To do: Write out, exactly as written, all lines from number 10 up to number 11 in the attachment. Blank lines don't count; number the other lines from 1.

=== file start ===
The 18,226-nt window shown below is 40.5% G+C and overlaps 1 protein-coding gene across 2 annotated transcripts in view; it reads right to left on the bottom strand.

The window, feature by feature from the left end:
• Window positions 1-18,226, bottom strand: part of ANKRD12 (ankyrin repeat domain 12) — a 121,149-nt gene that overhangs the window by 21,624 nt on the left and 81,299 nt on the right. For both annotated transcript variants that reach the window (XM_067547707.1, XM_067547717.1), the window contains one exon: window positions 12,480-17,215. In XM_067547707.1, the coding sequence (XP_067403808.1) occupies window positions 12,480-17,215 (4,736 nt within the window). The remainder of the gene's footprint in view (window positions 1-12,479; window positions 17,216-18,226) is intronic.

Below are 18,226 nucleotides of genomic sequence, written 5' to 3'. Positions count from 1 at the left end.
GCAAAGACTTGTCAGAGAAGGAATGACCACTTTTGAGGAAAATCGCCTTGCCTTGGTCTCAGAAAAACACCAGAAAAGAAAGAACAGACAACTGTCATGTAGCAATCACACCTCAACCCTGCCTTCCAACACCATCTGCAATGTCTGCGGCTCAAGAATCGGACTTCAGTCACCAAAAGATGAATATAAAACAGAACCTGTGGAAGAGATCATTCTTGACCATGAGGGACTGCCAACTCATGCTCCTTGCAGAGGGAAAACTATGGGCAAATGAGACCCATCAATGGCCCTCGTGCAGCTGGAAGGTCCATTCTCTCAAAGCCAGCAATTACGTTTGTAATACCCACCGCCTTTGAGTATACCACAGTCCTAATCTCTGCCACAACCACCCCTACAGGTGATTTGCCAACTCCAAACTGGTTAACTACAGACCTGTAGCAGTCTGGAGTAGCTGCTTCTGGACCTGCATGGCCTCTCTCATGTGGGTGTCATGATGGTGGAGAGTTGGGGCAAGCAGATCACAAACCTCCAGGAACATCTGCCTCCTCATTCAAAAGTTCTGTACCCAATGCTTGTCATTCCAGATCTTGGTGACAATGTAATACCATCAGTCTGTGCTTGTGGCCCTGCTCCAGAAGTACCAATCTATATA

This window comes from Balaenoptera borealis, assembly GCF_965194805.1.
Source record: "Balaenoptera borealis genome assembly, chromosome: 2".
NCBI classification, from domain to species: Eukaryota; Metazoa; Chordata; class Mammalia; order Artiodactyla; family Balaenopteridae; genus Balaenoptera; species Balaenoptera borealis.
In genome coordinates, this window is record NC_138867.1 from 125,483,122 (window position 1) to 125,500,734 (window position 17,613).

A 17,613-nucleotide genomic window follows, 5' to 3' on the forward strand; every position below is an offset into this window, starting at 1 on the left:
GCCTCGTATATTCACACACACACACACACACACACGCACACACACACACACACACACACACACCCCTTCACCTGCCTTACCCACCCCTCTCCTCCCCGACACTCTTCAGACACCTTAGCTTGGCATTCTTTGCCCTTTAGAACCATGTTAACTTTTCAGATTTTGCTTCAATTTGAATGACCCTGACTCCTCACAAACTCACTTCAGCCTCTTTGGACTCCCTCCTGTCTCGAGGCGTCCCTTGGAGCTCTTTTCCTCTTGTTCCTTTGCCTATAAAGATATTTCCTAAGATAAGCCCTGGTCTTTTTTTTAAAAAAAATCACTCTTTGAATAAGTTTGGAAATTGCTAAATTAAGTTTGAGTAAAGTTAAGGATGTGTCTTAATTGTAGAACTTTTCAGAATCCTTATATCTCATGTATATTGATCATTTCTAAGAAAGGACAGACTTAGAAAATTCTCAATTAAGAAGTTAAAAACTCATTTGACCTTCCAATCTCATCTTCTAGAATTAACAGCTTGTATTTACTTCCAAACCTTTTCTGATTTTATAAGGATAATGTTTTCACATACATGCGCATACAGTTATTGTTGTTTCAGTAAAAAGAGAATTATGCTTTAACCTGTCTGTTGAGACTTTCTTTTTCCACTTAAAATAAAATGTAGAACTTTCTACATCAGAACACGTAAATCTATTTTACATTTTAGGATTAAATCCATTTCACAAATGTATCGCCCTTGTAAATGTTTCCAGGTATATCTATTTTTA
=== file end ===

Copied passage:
A 17,613-nucleotide genomic window follows, 5' to 3' on the forward strand; every position below is an offset into this window, starting at 1 on the left:
GCCTCGTATATTCACACACACACACACACACACACGCACACACACACACACACACACACACACCCCTTCACCTGCCTTACCCACCCCTCTCCTCCCCGACACTCTTCAGACACCTTAGCTTGGCATTCTTTGCCCTTTAGAACCATGTTAACTTTTCAGATTTTGCTTCAATTTGAATGACCCTGACTCCTCACAAACTCACTTCAGCCTCTTTGGACTCCCTCCTGTCTCGAGGCGTCCCTTGGAGCTCTTTTCCTCTTGTTCCTTTGCCTATAAAGATATTTCCTAAGATAAGCCCTGGTCTTTTTTTTAAAAAAAATCACTCTTTGAATAAGTTTGGAAATTGCTAAATTAAGTTTGAGTAAAGTTAAGGATGTGTCTTAATTGTAGAACTTTTCAGAATCCTTATATCTCATGTATATTGATCATTTCTAAGAAAGGACAGACTTAGAAAATTCTCAATTAAGAAGTTAAAAACTCATTTGACCTTCCAATCTCATCTTCTAGAATTAACAGCTTGTATTTACTTCCAAACCTTTTCTGATTTTATAAGGATAATGTTTTCACATACATGCGCATACAGTTATTGTTGTTTCAGTAAAAAGAGAATTATGCTTTAACCTGTCTGTTGAGACTTTCTTTTTCCACTTAAAATAAAATGTAGAACTTTCTACATCAGAACACGTAAATCTATTTTACATTTTAGGATTAAATCCATTTCACAAATGTATCGCCCTTGTAAATGTTTCCAGGTATATCTATTTTTA